Japan is in trouble
Take heart, America. Three monkey wrenches have been thrown into Japan's well-oiled economic machine. It's only a mater of time before that powerful engine of productivity begins to sputter and fail.
What could cause such a sharp turnaround? High interest rates? Increased unemployment? Lower productivity? No, it's something much more economically debilitating - and permanent.
Three American lawyers have become the first foreign attorneys permitted to practice law in Japan. What's more, two of them are from New York!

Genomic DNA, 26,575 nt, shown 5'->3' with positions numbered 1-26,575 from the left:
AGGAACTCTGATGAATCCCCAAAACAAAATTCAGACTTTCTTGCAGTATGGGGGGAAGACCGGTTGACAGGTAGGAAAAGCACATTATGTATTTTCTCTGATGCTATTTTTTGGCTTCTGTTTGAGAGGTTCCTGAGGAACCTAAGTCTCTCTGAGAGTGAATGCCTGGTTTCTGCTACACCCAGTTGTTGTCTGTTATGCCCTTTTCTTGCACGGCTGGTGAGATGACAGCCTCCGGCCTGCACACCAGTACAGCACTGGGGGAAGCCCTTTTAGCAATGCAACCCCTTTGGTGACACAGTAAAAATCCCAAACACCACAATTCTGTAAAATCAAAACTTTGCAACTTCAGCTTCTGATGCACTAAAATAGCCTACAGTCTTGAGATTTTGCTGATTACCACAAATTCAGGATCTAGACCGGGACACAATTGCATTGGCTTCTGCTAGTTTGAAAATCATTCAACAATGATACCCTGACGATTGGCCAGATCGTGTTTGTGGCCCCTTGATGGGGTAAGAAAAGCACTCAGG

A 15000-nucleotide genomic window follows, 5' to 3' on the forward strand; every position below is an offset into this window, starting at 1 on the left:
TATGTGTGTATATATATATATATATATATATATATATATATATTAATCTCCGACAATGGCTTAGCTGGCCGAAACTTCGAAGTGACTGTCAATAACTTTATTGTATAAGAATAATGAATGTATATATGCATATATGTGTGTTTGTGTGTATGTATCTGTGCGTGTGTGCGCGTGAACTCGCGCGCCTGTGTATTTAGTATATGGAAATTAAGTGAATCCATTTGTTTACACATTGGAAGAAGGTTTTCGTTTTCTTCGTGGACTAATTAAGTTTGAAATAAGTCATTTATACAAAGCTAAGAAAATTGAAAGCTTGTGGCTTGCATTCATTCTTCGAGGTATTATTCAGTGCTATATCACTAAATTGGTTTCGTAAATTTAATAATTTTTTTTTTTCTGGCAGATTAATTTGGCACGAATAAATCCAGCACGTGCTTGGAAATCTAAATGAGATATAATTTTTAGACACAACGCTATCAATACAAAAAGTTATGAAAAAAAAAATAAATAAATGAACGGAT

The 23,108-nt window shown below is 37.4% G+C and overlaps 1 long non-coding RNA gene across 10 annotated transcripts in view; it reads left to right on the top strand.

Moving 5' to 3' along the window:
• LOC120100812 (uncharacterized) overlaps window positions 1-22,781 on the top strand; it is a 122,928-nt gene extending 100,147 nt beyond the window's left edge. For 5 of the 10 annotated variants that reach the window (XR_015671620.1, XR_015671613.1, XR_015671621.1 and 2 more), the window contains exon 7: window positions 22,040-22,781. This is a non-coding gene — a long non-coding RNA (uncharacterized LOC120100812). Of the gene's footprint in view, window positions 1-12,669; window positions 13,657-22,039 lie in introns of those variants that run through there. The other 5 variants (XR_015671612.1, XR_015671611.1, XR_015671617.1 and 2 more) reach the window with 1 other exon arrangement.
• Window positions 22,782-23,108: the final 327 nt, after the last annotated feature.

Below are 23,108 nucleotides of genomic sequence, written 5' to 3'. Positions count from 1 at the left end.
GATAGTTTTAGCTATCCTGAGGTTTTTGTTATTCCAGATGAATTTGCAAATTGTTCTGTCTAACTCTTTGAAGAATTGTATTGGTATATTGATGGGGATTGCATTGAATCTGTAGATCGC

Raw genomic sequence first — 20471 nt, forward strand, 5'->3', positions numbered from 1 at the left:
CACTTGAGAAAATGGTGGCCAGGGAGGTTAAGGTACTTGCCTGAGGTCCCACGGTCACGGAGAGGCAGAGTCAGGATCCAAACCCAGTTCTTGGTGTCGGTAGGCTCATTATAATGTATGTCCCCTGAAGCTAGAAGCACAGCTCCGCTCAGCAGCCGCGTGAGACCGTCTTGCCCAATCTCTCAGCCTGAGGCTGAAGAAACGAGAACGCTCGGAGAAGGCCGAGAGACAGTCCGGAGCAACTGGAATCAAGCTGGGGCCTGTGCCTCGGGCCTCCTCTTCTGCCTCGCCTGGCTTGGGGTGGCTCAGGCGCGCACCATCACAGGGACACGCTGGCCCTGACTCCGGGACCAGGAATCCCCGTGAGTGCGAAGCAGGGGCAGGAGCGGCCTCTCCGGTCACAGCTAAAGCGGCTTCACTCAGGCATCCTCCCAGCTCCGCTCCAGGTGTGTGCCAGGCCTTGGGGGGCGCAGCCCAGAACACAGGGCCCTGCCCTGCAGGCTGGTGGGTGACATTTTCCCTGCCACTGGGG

The decline has begun.
Japan has one attorney for every 10,000 residents, compared to the U.S. ratio of one attorney for every 390 residents. For every 100 attorneys trained in Japan, there are 1,000 enginerrs. In the United States, that ratio is reversed.
But a law that became effective on April 1 permits foreigners to practice in Japan for the first time since 1955. Already, an additional 20 American and six British lawyers have applied for permission to open practices in Japan.
If anything can slow the Japanese economy, it's the presence of American attorneys. What better way to even our balance of trade than to send Japan our costliest surplus commodity?